Frieda said that she’d tried to locate John in 1975. She’d written the Department of the Navy but had received no response, either from him or the Navy. She said that she’d also asked Aunt Katherine about him, but Aunt Katherine – who Frieda said was not to be trusted – only knew that John had married a wealthy Chicago woman.

I asked Frieda whether Irving had visited the Renette. Frieda replied that he had, many, many times. Frieda also remembered shopping with her mother for the complex. Irving had opened several charge accounts for Ethel so that she could buy supplies, hardware, and appliances such as garbage disposals. This meant that the Renette probably had an account at San Diego Hardware. Would that account still be on file? Would it be listed under Salomon or Taylor or the Renette or the ABC corporation?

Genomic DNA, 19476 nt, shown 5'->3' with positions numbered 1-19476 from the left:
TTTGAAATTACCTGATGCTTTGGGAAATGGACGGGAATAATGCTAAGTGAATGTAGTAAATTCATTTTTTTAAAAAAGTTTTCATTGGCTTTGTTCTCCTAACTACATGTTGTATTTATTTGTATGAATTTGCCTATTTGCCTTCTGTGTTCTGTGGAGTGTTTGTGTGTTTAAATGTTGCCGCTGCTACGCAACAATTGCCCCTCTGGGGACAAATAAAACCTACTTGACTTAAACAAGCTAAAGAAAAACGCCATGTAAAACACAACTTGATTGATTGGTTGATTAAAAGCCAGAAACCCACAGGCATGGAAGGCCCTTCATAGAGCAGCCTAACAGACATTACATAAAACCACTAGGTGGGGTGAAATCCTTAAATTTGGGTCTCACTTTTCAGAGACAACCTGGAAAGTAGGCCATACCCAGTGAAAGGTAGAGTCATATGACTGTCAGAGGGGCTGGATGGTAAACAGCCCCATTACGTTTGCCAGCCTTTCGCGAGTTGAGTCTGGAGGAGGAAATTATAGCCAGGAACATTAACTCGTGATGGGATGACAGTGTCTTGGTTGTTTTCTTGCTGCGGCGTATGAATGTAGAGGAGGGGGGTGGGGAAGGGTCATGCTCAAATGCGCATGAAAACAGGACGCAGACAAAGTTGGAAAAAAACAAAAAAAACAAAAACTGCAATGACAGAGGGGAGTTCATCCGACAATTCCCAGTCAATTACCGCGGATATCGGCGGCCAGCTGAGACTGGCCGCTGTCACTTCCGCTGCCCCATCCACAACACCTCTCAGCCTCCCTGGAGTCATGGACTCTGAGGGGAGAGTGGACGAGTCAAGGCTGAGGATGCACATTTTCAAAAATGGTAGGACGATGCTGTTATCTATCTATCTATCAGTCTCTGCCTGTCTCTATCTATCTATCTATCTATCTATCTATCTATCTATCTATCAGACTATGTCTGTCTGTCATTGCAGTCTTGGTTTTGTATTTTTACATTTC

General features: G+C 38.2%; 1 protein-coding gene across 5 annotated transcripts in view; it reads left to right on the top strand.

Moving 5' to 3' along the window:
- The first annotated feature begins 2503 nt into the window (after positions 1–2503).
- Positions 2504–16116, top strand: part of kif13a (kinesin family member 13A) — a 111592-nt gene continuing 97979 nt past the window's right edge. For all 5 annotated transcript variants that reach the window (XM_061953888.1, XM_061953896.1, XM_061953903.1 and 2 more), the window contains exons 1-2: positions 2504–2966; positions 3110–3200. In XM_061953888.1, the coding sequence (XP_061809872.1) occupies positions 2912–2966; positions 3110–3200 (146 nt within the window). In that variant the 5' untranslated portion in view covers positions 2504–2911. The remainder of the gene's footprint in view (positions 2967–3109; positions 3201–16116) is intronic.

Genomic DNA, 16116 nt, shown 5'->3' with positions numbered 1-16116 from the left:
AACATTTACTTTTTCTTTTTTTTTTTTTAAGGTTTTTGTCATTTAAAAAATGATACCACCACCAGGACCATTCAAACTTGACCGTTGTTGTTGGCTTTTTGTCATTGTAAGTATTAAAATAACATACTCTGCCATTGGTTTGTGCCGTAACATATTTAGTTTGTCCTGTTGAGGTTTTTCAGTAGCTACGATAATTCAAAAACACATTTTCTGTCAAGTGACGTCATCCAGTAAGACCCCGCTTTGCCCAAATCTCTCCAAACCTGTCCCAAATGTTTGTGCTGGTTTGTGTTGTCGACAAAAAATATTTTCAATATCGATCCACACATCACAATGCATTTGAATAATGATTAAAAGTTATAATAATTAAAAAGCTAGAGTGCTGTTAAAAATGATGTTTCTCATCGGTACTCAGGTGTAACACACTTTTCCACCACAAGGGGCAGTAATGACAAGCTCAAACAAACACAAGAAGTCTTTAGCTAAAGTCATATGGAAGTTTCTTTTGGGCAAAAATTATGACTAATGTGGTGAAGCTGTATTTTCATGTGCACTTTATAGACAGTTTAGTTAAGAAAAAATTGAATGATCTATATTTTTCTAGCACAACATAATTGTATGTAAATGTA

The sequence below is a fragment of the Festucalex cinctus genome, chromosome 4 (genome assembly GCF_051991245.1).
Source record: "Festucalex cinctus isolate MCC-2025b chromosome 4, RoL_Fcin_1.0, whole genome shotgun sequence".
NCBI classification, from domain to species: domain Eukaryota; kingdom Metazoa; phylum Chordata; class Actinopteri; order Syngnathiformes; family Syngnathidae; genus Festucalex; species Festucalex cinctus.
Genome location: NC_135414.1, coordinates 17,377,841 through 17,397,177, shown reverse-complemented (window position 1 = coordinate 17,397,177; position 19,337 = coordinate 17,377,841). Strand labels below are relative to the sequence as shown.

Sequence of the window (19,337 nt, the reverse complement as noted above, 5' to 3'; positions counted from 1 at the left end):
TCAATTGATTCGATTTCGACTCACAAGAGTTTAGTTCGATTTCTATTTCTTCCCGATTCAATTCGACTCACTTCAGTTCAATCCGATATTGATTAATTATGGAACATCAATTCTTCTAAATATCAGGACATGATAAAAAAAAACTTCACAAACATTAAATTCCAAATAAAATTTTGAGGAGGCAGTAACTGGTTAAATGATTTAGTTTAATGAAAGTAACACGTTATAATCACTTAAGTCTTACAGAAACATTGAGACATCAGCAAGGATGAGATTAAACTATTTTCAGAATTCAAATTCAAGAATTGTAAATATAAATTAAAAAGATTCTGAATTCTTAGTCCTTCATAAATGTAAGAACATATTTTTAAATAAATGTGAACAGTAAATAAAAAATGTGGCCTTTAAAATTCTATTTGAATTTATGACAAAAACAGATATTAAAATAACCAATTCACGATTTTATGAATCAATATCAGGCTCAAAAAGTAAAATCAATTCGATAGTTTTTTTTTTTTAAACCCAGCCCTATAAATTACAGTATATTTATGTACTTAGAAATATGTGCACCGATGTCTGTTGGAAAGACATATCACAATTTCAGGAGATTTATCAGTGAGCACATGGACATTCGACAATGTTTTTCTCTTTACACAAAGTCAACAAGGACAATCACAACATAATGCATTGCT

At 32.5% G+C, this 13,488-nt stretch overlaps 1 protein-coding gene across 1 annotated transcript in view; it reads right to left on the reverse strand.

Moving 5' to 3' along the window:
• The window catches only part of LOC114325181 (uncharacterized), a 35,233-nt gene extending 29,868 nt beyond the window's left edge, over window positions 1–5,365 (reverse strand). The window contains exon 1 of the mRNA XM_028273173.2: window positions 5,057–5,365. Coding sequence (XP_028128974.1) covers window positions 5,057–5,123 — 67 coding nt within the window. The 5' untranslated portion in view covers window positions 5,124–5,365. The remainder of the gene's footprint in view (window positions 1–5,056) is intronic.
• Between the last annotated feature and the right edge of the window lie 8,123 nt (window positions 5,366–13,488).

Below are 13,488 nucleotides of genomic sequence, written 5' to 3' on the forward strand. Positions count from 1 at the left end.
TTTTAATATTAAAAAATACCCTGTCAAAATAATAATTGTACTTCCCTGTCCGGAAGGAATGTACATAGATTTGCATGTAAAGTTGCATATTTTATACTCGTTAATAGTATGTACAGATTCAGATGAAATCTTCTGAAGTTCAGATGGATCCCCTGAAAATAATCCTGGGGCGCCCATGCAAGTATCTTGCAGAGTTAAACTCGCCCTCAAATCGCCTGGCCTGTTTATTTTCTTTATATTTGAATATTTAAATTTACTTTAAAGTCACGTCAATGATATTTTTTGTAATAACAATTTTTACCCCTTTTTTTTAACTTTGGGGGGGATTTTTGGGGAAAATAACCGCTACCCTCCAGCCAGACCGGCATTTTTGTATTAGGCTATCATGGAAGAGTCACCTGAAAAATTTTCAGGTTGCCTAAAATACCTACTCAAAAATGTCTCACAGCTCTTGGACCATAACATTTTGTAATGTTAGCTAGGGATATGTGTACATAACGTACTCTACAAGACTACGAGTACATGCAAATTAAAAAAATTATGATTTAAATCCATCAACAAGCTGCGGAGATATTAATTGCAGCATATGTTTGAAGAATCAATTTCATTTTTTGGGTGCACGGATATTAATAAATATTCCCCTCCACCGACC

Frieda recalled that Irving gave her a tour of California Western University when she was 14 or 15. When she told him how beautiful the campus was, Irving, a trustee, said that he’d help her attend college there. This didn’t come to pass due to Ethel’s death and Frieda’s subsequent move to Seattle. However, Frieda remembers that when her cousin Kathy Penoyer came to visit in 1965, Irving paid Kathy’s tuition at Cal Western for one semester, probably beginning in September. By then, Ethel and the children had moved from the Renette to an El Cajon ranchette near the home of Aunt Florence Ragland, Uncle Ray’s ex-wife.

I asked whether Irving had funded Frieda’s or Derek’s education. Frieda said no. When I asked if Irving might have tried to do so through a family member, Frieda thought not. Still, she recalled that Irving had discussed some matter with her grandmother Katherine Hanson, both in Illinois and Arizona.

Read Part 1 of The Derek, Frieda, and Abbe Chronicles